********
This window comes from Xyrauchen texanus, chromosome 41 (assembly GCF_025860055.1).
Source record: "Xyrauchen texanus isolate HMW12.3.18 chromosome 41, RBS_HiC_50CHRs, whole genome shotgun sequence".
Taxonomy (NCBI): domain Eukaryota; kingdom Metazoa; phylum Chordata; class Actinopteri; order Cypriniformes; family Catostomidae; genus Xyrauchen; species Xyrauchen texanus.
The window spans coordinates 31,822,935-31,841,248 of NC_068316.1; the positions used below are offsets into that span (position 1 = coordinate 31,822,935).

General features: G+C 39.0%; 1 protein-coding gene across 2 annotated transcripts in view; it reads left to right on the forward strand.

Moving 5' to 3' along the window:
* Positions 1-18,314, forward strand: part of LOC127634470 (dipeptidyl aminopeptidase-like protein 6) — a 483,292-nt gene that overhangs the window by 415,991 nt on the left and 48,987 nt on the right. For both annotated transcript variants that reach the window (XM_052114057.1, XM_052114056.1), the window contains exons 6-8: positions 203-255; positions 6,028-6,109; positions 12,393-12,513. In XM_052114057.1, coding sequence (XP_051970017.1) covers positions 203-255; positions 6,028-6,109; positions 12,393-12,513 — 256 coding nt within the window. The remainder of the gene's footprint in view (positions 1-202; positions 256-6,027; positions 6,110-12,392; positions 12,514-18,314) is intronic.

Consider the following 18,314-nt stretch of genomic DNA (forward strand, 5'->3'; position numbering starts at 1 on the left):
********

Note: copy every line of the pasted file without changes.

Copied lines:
This window comes from Xyrauchen texanus, chromosome 41 (assembly GCF_025860055.1).
Source record: "Xyrauchen texanus isolate HMW12.3.18 chromosome 41, RBS_HiC_50CHRs, whole genome shotgun sequence".
Taxonomy (NCBI): domain Eukaryota; kingdom Metazoa; phylum Chordata; class Actinopteri; order Cypriniformes; family Catostomidae; genus Xyrauchen; species Xyrauchen texanus.
The window spans coordinates 31,822,935-31,841,248 of NC_068316.1; the positions used below are offsets into that span (position 1 = coordinate 31,822,935).

General features: G+C 39.0%; 1 protein-coding gene across 2 annotated transcripts in view; it reads left to right on the forward strand.

Moving 5' to 3' along the window:
* Positions 1-18,314, forward strand: part of LOC127634470 (dipeptidyl aminopeptidase-like protein 6) — a 483,292-nt gene that overhangs the window by 415,991 nt on the left and 48,987 nt on the right. For both annotated transcript variants that reach the window (XM_052114057.1, XM_052114056.1), the window contains exons 6-8: positions 203-255; positions 6,028-6,109; positions 12,393-12,513. In XM_052114057.1, coding sequence (XP_051970017.1) covers positions 203-255; positions 6,028-6,109; positions 12,393-12,513 — 256 coding nt within the window. The remainder of the gene's footprint in view (positions 1-202; positions 256-6,027; positions 6,110-12,392; positions 12,514-18,314) is intronic.

Consider the following 18,314-nt stretch of genomic DNA (forward strand, 5'->3'; position numbering starts at 1 on the left):